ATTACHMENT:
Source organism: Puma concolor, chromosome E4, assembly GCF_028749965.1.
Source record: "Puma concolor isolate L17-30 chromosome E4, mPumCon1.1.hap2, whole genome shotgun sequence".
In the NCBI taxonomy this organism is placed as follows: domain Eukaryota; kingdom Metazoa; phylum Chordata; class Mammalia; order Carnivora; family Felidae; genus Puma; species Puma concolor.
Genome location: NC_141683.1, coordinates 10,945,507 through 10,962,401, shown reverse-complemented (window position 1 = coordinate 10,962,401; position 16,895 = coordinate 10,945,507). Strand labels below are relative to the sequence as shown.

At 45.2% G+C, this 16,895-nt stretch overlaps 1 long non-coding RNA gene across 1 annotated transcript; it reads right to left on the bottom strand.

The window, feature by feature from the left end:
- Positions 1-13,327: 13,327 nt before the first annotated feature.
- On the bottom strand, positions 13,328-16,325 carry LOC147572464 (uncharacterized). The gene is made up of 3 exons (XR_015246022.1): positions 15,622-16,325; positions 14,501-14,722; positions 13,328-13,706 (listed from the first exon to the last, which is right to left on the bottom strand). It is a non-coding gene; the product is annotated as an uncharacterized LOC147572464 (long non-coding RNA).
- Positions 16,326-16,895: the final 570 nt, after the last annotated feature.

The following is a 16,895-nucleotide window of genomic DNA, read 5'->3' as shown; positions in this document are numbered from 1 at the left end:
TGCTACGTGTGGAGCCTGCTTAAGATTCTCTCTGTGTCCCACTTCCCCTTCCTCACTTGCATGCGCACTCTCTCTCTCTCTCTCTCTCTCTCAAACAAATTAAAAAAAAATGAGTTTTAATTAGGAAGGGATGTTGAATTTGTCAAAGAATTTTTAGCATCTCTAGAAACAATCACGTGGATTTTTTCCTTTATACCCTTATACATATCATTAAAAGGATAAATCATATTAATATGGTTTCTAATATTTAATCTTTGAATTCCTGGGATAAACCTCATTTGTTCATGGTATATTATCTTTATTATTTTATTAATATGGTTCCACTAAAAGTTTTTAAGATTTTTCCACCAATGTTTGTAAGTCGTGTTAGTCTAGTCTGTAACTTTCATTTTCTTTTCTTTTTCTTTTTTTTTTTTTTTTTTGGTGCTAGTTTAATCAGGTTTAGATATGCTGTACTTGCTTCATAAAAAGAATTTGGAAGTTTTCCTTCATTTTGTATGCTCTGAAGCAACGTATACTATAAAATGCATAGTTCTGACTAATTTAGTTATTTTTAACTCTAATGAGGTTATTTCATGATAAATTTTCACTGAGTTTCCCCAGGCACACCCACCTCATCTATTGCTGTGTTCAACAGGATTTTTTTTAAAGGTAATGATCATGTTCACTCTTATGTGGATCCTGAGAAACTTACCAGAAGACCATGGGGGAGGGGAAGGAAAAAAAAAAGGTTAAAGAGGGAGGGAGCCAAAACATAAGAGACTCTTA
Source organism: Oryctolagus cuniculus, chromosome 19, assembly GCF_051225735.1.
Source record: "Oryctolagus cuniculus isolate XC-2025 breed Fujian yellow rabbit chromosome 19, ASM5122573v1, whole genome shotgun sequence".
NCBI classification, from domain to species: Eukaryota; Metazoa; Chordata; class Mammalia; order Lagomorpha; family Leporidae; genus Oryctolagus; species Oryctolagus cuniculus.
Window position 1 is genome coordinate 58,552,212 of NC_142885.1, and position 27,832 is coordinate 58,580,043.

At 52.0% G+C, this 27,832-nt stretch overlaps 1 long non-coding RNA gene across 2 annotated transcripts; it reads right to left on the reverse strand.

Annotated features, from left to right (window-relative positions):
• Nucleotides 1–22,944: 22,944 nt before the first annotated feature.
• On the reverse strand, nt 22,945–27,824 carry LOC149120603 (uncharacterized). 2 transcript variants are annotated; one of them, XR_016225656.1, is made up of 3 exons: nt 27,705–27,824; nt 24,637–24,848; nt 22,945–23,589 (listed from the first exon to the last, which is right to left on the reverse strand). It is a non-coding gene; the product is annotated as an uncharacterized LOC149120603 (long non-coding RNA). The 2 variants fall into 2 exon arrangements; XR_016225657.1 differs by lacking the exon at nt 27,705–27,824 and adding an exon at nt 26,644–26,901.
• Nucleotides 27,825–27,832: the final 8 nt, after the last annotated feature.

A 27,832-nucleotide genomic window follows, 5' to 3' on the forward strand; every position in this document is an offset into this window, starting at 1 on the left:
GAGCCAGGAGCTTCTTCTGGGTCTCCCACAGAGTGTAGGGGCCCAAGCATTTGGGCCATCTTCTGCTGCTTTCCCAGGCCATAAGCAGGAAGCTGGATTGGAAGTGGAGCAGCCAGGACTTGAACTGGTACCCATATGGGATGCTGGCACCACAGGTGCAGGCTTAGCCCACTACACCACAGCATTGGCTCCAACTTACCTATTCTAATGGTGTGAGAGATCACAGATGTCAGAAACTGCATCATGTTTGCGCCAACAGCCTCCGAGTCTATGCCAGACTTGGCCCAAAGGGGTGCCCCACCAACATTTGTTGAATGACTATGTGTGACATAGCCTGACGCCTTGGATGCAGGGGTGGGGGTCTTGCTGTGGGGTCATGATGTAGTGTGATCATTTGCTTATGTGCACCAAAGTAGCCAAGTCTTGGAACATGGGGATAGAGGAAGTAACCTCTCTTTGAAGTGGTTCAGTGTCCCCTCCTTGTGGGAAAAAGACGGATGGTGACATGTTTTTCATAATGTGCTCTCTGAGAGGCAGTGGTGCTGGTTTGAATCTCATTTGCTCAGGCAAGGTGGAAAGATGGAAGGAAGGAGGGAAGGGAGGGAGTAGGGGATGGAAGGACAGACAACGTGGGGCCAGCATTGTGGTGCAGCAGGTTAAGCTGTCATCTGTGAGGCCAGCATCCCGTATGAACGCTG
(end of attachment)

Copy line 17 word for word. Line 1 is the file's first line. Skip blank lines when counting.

Annotated features, from left to right (window-relative positions):